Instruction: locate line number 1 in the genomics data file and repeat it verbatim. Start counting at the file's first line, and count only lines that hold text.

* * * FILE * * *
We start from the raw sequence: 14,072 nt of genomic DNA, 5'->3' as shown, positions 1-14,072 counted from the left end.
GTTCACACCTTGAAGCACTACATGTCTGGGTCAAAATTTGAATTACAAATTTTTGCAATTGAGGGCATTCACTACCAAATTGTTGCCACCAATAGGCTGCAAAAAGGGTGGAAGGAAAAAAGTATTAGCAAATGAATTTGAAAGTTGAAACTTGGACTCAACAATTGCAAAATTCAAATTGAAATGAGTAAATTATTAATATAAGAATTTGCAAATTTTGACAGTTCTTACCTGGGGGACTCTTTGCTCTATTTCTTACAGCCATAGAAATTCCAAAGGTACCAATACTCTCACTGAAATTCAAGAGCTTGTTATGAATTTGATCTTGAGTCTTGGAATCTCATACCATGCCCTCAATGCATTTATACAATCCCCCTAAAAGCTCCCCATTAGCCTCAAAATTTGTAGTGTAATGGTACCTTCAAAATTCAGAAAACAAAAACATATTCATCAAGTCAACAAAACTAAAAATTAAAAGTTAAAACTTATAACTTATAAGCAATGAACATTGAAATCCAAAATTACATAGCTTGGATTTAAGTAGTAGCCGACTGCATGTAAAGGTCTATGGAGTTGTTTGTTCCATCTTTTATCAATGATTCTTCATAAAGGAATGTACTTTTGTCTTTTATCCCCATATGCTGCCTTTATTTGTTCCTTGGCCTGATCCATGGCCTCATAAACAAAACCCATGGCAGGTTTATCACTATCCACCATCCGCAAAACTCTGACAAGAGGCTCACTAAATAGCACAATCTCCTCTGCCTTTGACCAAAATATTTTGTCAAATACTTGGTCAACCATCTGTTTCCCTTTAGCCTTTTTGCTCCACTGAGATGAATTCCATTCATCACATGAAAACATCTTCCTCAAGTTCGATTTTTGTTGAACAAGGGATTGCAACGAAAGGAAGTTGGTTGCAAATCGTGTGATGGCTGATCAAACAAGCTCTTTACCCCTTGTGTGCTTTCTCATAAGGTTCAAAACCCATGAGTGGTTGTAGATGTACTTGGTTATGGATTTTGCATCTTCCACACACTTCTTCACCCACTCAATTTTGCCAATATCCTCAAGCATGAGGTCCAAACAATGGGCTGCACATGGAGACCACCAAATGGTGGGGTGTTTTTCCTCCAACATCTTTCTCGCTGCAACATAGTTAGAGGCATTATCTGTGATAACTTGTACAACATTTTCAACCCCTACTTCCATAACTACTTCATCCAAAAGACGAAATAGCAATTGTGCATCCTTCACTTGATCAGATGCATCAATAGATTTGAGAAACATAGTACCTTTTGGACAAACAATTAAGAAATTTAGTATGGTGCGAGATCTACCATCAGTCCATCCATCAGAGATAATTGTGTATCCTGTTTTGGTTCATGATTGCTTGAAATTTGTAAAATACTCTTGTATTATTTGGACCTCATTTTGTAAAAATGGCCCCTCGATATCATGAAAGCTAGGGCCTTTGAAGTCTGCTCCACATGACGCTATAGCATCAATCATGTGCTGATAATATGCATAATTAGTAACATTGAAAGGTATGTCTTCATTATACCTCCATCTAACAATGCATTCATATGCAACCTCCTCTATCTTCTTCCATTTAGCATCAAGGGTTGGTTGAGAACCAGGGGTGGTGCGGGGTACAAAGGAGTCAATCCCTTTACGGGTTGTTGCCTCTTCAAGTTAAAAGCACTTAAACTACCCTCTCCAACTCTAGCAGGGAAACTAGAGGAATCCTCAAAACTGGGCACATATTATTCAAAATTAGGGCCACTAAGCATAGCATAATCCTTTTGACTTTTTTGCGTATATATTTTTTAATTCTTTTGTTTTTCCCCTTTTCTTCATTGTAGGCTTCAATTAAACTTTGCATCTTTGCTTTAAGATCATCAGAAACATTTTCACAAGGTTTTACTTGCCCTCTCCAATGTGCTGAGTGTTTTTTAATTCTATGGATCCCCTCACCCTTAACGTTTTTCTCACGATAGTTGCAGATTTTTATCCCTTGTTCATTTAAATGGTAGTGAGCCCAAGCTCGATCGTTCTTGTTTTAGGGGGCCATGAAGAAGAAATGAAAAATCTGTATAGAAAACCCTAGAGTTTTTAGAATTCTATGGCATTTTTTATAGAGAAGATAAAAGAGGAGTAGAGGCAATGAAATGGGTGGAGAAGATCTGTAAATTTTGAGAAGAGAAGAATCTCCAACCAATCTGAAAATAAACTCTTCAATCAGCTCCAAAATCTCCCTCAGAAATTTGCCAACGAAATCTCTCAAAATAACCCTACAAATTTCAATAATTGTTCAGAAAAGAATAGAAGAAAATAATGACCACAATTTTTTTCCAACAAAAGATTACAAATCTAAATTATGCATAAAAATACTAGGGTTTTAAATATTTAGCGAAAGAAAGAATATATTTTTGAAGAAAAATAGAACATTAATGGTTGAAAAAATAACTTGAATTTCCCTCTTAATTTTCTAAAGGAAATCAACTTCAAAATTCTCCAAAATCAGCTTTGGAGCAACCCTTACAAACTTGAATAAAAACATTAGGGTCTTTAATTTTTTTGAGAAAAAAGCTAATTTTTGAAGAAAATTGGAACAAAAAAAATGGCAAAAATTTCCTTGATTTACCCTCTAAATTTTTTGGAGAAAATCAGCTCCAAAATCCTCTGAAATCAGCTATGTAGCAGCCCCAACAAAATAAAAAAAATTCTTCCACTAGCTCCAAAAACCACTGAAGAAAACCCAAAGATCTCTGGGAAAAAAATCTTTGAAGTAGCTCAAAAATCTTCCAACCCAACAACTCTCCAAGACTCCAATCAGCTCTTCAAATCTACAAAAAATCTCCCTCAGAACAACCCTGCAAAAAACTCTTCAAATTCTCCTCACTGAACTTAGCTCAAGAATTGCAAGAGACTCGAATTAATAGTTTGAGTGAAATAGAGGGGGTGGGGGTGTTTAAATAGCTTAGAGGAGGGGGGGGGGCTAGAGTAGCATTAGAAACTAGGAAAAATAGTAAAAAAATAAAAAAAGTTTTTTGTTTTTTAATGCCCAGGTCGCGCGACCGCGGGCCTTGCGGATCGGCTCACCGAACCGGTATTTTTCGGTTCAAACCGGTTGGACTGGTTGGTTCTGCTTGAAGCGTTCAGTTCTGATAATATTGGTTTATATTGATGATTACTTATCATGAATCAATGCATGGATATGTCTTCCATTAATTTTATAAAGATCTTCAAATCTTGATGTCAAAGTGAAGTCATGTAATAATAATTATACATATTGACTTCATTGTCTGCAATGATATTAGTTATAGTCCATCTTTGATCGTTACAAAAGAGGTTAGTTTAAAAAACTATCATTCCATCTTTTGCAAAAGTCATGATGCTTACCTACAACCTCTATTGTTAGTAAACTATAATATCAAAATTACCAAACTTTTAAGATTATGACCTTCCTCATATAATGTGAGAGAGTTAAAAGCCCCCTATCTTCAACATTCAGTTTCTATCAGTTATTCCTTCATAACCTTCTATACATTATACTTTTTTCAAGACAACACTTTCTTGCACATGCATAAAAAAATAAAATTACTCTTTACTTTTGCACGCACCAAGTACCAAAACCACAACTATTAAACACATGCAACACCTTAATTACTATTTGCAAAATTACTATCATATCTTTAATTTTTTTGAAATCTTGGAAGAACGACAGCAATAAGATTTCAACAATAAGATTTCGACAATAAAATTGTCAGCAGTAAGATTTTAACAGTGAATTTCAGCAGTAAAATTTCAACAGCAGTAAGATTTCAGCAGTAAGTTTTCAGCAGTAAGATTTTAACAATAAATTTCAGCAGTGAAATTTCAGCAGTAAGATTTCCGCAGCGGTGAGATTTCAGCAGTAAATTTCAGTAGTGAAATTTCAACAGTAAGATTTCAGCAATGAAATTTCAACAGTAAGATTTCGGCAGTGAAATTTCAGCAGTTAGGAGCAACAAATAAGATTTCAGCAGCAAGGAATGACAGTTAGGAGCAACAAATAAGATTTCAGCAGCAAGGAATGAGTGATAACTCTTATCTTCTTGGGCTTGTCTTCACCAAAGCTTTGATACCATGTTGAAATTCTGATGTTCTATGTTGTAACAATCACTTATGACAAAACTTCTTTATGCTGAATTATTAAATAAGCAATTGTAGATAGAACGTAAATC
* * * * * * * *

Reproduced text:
We start from the raw sequence: 14,072 nt of genomic DNA, 5'->3' as shown, positions 1-14,072 counted from the left end.